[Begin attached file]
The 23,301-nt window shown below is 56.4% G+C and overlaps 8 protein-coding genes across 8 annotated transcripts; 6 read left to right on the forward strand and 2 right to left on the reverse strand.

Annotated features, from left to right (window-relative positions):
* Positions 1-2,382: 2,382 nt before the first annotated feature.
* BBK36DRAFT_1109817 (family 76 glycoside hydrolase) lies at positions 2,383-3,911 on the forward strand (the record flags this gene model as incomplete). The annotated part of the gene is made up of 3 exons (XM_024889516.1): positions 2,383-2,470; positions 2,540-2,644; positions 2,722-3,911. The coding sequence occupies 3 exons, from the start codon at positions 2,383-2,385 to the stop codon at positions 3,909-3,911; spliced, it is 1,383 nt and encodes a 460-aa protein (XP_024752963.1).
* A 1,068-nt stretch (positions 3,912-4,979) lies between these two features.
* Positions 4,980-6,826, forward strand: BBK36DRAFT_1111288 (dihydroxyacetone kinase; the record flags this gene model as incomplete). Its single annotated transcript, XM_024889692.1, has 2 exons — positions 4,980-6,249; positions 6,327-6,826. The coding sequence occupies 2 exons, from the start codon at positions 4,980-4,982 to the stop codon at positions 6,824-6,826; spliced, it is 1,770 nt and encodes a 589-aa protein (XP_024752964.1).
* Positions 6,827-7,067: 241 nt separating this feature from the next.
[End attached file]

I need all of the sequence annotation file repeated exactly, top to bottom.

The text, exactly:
The 23,301-nt window shown below is 56.4% G+C and overlaps 8 protein-coding genes across 8 annotated transcripts; 6 read left to right on the forward strand and 2 right to left on the reverse strand.

Annotated features, from left to right (window-relative positions):
* Positions 1-2,382: 2,382 nt before the first annotated feature.
* BBK36DRAFT_1109817 (family 76 glycoside hydrolase) lies at positions 2,383-3,911 on the forward strand (the record flags this gene model as incomplete). The annotated part of the gene is made up of 3 exons (XM_024889516.1): positions 2,383-2,470; positions 2,540-2,644; positions 2,722-3,911. The coding sequence occupies 3 exons, from the start codon at positions 2,383-2,385 to the stop codon at positions 3,909-3,911; spliced, it is 1,383 nt and encodes a 460-aa protein (XP_024752963.1).
* A 1,068-nt stretch (positions 3,912-4,979) lies between these two features.
* Positions 4,980-6,826, forward strand: BBK36DRAFT_1111288 (dihydroxyacetone kinase; the record flags this gene model as incomplete). Its single annotated transcript, XM_024889692.1, has 2 exons — positions 4,980-6,249; positions 6,327-6,826. The coding sequence occupies 2 exons, from the start codon at positions 4,980-4,982 to the stop codon at positions 6,824-6,826; spliced, it is 1,770 nt and encodes a 589-aa protein (XP_024752964.1).
* Positions 6,827-7,067: 241 nt separating this feature from the next.